English summary May 4 - 10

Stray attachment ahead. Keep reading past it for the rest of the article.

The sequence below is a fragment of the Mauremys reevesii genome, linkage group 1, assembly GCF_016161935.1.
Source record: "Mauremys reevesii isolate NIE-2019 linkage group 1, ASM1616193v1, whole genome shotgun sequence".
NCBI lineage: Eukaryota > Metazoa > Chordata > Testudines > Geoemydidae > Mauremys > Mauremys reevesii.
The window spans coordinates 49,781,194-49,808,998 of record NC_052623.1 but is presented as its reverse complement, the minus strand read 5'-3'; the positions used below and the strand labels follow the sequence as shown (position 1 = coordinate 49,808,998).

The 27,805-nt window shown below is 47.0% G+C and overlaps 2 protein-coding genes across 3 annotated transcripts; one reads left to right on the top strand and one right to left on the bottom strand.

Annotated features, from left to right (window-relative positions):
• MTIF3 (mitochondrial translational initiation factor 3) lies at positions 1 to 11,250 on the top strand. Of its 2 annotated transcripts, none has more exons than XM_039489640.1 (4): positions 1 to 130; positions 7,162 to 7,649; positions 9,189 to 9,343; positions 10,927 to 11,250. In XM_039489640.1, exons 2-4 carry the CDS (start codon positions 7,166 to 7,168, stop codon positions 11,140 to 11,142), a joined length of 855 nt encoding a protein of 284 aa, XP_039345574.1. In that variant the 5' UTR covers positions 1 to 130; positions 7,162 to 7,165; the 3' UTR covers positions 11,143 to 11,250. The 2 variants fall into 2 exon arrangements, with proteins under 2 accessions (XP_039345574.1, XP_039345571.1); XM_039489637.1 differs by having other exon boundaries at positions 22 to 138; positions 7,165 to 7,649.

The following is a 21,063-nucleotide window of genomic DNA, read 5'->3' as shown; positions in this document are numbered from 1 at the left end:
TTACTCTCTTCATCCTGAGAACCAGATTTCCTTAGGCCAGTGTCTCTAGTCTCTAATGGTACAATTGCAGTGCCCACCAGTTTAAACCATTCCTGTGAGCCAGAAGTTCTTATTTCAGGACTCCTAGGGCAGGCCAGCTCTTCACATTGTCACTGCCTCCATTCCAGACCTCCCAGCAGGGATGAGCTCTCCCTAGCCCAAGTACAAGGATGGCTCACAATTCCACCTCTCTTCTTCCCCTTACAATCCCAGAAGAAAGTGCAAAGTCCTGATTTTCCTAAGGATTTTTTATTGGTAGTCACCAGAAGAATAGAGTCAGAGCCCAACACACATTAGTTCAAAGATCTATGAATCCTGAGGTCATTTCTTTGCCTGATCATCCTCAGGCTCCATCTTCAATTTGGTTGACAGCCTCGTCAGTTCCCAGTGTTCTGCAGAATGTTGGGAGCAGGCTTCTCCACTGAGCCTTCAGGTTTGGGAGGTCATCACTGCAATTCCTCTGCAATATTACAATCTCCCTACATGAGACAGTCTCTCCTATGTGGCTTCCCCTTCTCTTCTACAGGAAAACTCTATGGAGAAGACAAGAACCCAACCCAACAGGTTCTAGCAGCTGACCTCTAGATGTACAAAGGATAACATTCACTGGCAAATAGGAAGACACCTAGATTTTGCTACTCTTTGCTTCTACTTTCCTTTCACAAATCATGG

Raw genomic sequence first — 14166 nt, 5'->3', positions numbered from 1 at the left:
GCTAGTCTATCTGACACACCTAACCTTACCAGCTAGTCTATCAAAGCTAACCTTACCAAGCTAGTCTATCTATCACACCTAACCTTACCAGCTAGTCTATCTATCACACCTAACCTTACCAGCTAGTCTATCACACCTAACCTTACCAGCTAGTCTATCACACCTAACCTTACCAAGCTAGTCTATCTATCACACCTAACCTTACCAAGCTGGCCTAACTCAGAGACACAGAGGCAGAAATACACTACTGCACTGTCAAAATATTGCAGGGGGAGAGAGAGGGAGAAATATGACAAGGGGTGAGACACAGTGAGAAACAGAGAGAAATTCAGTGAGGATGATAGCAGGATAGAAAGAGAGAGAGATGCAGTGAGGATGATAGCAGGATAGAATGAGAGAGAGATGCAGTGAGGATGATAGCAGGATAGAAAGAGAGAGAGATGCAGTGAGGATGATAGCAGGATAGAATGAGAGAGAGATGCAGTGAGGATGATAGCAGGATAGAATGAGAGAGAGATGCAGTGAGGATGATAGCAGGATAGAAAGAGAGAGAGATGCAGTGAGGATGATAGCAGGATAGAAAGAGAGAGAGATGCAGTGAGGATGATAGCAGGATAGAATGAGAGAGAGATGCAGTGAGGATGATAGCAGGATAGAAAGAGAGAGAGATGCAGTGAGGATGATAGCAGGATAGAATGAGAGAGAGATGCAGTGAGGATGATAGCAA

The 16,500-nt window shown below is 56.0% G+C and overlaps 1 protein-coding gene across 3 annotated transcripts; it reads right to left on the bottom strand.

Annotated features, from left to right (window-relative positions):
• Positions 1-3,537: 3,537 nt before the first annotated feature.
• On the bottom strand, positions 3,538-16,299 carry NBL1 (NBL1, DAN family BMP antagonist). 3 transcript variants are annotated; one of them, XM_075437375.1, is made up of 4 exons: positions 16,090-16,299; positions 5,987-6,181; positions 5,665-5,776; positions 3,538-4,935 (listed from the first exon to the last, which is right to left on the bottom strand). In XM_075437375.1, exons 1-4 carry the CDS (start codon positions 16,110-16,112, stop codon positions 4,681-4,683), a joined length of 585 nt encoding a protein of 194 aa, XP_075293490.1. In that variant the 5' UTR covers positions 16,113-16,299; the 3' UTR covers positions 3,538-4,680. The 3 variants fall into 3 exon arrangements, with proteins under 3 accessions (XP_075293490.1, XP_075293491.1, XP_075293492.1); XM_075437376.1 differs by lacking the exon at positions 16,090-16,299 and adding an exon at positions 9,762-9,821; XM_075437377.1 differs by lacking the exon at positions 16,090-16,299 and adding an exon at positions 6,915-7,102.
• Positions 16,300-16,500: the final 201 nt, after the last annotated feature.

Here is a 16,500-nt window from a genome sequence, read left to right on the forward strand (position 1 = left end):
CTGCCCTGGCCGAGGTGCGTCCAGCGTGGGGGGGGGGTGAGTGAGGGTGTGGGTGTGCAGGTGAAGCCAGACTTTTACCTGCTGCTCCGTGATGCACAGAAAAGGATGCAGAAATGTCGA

Deutsche Guggenheim Berlin: Picturing America: Photorealism of the 70s Dead end Photorealism was an insult, a punch in the face of all those – artists and critics – who simply wanted to continue writing art history. Not only did photorealism attempt to resurrect a genre, it also utilized the obsolete principle of mimesis, devoted itself completely to figurative art. But the biggest impertinence in this double regression was the blatant usage of photography as a source – a measure already applied in the old days of the camera obscura, but always secretly, as a painter had to ensure that he presents his genuine geniality. Dim-witted copying was not tolerated, at least not by the guardians of high art, even if collectors purchased these works with great enthusiasm (probably one of the reasons why the MUMOK, the Ludwig Foundation, is so strongly represented here). But from today’s perspective, and in view of this exhibition with the largest overview in Germany for the past 30 years, one can say: the guardians were right. Photorealism was not the main path or a side path in art history, but more of a dead end - for two reasons: first and foremost, because painting will go on forever, and second, at the end of the 60s, something had irrevocably arisen in American everyday life, which was in need of realistic expression. And this is the obvious insufficiency of photorealism: it only depicts the factual status of a demonstrable existence. Not an inkling of criticism, on the contrary: even the most banal object, such as a chewing gum machine, photographed minutely and with great effort, attains something factually affirmative. And this is - especially as we are all suffering from the effects of American consumer culture - a very irritating experience. Photorealism is convincing as a technical phenomenon: one is always surprised by its artistic proficiency, the Trompe-l’oeil Effect (optical illusion), something already highly appreciated in ancient Greece. But it does not amount to anything more than that. Unless one wants to add that it has paradoxically contributed to elevate photography as a form of art. After all – dead ends can sometimes lead somewhere. Peter Kunitzky Deutsche Guggenheim Berlin 10117 Berlin, Unter den Linden 13- 15, until 10.05.09 www.deutsche-guggenheim-berlin.de Kunsthalle Krems: Edgar Honetschläger – Edopolis Content and packaging It doesn’t happen often that 850 TV channels broadcast a feature about an Austrian artist. But when Edgar Honetschläger launched a completely superfluous product for the Expo in Japan 2005 – clothing for chickens – the media pounced on it. In the accompanying film “Erni”, you can watch a chicken walk through a cliché-filled Vienna accompanied by two Japanese women with a child; the odd quartet ends up being serenaded by the Vienna Boy’s Choir. Compared to his other works “Chickensuit” is based on a rather simple concept: while the ironic view of Vienna does not really come across and the dress-up chicken is not extremely amusing, Honetschläger’s usage of advertising and marketing tools stands out. With his film “Beijing Holiday”, in which the artist and a puppet impersonating Soong Mei-Ling, China’s First Lady before Mao, are the main characters, the artist proves that he can narrate much more complex stories. The same is valid for the “Scent of Snow”, in which three women re-enact a video of a young girl. The story is based on a novel about Prince Genji, who wants to shape a ten-year old girl to an ideal woman. In this film, Honetschläger continuously asks questions and makes comments from the off; this corresponds with Pygmalion-like fantasies of power, just like the sex-scene, which was, however, censored for the version shown in Krems - a concession to the youth protection law. Honetschläger’s work is characterized by shifting between different cultures - something not only evident in his films, but also through his attempt to grasp the relationship between (Eastern) two- and (Western) three-dimensionality. Sometimes drawings substitute film props, and in a colourful series he narrates, with crayons, aquarelles, and graphite, the story of a water goblin, which travels from the boondocks to the city. These pseudo-naive works are really amusing – especially in comparison to the chicken suits. But they were only the content of a marketing gag. Nina Schedlmayer Kunsthalle Krems 3500 Krems, Franz-Zeller-Platz 3, until 14.06.09 www.kunsthalle.at Sotheby’s Vienna: Rita Nowak – On Rococo When Rita Nowak calls out on Rococo… … revolution cannot be far away In her most recent works, Rita Nowak views Rococo as an aesthetic climax, a doomed era, used to comment unerringly on the current controversial political situation. The young boy depicted on a heap of rubble of a demolished house, gazes at the observer like Gainsborough’s “Blue Boy”, announcing the imminent revolution. “The disturbed shepherd scene”, a favourite theme of this era, is replicated with a group of actors from Vienna’s renowned Josefstadt Theater and a celebrated Casanova, in the characteristic Rococo colours, set in the ‘wild’ nature – in an urban infill in the middle of town. Paintings by Boucher and Fragonard, a verse by La Fontaine, and Rousseau’s “Return to Nature” all seem au courant. On another photograph, an art lover is depicted with a towel elegantly draped around his body, transforming him into a prince. Ruth Nowak’s photos are staged in great detail, like tableaux-vivants, offering charmingly subtle references, which are based on the choice of those depicted, their gestures, and the masterly costumes. They open a vast field of references and associations, reflecting well-known pictures of the past, thereby evoking a statement on the present, and exceeding far beyond it. Renate Quehenberger Sotheby’s Wien 1010 Vienna, Herrengasse 5, until 30.05.09 www.sothebys.com Gallery Weekend Berlin: Scylla? Charybdis? Weekend in retrospect Whoever feels like talking about gallery tours these days, will find him/herself between Scylla and Charybdis. For one, there is the attempt to show reality in view of the recession, and on the other hand the view of the prevailing circumstances and their transgression. Whatever is the truth, and nothing but the truth, stands in between, or can be read between the lines. During the Berlin Gallery Weekends, Berlin’s galleries present themselves in all their grandeur as well as humbleness. The art metropolis uses this event to celebrate itself. And even if the happy whistling sounded a bit like whistling in a dark forest, Berlin is not permitted to go into hiding - especially following the successful relaunch of the Art Cologne. Visitors had the opportunity to immerge in art for three days in a row. And whoever wanted to, could access the town’s gallery quarter directly from the main station. The Gallery Arndt&Parnter opened a branch named Gallery Hamburger Bahnhof, and there are rumours that the Hamburger Bahnhof, under its new director Udo Kittelmann, offers a fresh atmosphere – considered by some as precarious and by others as productive. The gallery Haunch of Venison offered a disappointing presentation, while the Edition Bock presented an emphatic exhibition of Maria Eichhorn’s multiples. The drawing displayed at the Gallery Fruehsorge were up to date in a double sense: for one, the gallery had always relied on drawings, and for two the works by Katrin Ströbel (born 1975 in Pforzheim) and Ben Kruisdijk (born 1981 in Zaandam) carried conviction. And thirdly, there is no need to question if drawings currently find special appreciation under the label of “aesthetics of the recession”. The Gallery Neu showed Sean Snyder’s most recent works, which dared to break up the usual discourse. The Gallery Max Hetzler and the Quartier in the Wedding district proved that this could also be handled differently. Through André Butzer precarious painting is chic and regarded on the same level as Yves Oppenheim. However, it might be preferable to draw on works by Linda McCue, e.g. in the series “Waiting I – VII”, and its reference to a woman, who died while waiting in an American hospital. A remarkable presentation of Hanne Darboven’s works is shown at Klosterfelde. Good eyesight is necessary for Ralf Ziervogel’s work presented at Arndt&Partner. His works - seemingly literature and a drawing in one - can be described as a contemporary palimpsest. The collector Axel Haubrok invited into the Haus des Kindes, as it was named in GDR days. On his website the collector informs: “unfortunately one of the art works disappeared from the exhibition on Sunday afternoon. It is a Gaffel beer coaster with the inscription ‘I love you, Damian’. We would be relieved, if the art work would be returned.” Thomas Wulffen Additional information on the galleries and exhibitions can be found at Exhibitions and Vernissages in artmagazine and at the Landesverband Berliner Galerien